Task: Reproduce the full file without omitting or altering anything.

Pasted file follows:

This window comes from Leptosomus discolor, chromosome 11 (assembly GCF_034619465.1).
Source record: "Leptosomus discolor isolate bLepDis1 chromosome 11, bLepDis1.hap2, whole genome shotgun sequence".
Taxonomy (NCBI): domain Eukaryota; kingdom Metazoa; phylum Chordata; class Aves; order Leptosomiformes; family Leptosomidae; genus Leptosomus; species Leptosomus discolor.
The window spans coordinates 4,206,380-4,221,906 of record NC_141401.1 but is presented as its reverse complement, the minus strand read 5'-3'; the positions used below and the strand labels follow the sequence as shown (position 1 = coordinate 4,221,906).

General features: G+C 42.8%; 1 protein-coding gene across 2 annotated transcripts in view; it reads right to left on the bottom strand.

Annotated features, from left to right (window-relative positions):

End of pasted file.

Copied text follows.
This window comes from Leptosomus discolor, chromosome 11 (assembly GCF_034619465.1).
Source record: "Leptosomus discolor isolate bLepDis1 chromosome 11, bLepDis1.hap2, whole genome shotgun sequence".
Taxonomy (NCBI): domain Eukaryota; kingdom Metazoa; phylum Chordata; class Aves; order Leptosomiformes; family Leptosomidae; genus Leptosomus; species Leptosomus discolor.
The window spans coordinates 4,206,380-4,221,906 of record NC_141401.1 but is presented as its reverse complement, the minus strand read 5'-3'; the positions used below and the strand labels follow the sequence as shown (position 1 = coordinate 4,221,906).

General features: G+C 42.8%; 1 protein-coding gene across 2 annotated transcripts in view; it reads right to left on the bottom strand.

Annotated features, from left to right (window-relative positions):